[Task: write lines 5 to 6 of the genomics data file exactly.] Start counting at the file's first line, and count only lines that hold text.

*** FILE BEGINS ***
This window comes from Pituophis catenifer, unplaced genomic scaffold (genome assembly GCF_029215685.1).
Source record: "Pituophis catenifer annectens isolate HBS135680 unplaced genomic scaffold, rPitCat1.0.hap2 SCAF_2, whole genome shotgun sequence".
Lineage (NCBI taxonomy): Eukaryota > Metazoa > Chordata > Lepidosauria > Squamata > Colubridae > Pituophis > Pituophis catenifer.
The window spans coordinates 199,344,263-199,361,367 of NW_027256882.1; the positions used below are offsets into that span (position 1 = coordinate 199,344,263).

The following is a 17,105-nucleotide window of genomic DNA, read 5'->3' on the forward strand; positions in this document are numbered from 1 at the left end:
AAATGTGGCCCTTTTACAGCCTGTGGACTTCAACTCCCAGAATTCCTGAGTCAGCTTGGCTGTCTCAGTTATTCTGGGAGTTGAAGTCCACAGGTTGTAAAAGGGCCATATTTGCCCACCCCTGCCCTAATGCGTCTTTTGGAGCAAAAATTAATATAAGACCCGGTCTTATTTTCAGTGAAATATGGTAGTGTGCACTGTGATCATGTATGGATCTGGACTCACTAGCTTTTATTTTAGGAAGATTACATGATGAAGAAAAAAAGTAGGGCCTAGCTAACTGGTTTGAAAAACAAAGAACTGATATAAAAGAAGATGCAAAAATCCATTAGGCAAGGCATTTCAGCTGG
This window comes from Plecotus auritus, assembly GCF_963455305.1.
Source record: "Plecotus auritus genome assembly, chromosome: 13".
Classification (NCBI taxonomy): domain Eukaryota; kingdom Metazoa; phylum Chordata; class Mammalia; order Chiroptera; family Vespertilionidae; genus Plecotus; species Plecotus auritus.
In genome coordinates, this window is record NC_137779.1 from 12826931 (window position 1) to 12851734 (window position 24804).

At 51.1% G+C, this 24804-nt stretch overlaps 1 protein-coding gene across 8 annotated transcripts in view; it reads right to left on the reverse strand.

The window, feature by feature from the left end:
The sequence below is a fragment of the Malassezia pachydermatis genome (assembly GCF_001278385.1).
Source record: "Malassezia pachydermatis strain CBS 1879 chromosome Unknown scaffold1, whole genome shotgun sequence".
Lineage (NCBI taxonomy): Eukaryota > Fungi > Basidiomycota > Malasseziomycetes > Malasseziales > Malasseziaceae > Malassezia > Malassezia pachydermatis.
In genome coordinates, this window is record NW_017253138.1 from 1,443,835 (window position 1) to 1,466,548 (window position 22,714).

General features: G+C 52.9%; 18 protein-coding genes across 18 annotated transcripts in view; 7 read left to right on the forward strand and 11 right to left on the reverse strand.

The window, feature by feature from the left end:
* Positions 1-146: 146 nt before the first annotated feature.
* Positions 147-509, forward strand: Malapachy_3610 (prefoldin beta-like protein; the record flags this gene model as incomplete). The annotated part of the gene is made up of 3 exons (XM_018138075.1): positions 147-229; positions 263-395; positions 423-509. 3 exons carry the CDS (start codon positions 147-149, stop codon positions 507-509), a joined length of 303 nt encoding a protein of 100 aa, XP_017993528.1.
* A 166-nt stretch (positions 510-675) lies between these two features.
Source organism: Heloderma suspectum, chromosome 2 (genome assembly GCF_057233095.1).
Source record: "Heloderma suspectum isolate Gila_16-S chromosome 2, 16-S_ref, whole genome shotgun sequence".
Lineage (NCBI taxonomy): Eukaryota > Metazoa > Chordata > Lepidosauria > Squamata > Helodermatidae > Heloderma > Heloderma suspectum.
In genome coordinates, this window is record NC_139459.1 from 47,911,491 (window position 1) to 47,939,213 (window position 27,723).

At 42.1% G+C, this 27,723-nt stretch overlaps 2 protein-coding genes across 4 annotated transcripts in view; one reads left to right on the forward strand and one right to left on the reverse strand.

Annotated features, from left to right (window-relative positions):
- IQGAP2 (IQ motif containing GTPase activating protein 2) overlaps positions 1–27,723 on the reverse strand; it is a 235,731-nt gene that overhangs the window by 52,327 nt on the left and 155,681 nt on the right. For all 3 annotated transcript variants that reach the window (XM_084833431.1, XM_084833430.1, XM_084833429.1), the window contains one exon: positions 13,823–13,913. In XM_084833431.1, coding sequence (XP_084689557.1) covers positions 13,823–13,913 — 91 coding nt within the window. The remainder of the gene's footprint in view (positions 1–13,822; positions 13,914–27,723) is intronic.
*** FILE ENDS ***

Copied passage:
The following is a 17,105-nucleotide window of genomic DNA, read 5'->3' on the forward strand; positions in this document are numbered from 1 at the left end:
AAATGTGGCCCTTTTACAGCCTGTGGACTTCAACTCCCAGAATTCCTGAGTCAGCTTGGCTGTCTCAGTTATTCTGGGAGTTGAAGTCCACAGGTTGTAAAAGGGCCATATTTGCCCACCCCTGCCCTAATGCGTCTTTTGGAGCAAAAATTAATATAAGACCCGGTCTTATTTTCAGTGAAATATGGTAGTGTGCACTGTGATCATGTATGGATCTGGACTCACTAGCTTTTATTTTAGGAAGATTACATGATGAAGAAAAAAAGTAGGGCCTAGCTAACTGGTTTGAAAAACAAAGAACTGATATAAAAGAAGATGCAAAAATCCATTAGGCAAGGCATTTCAGCTGG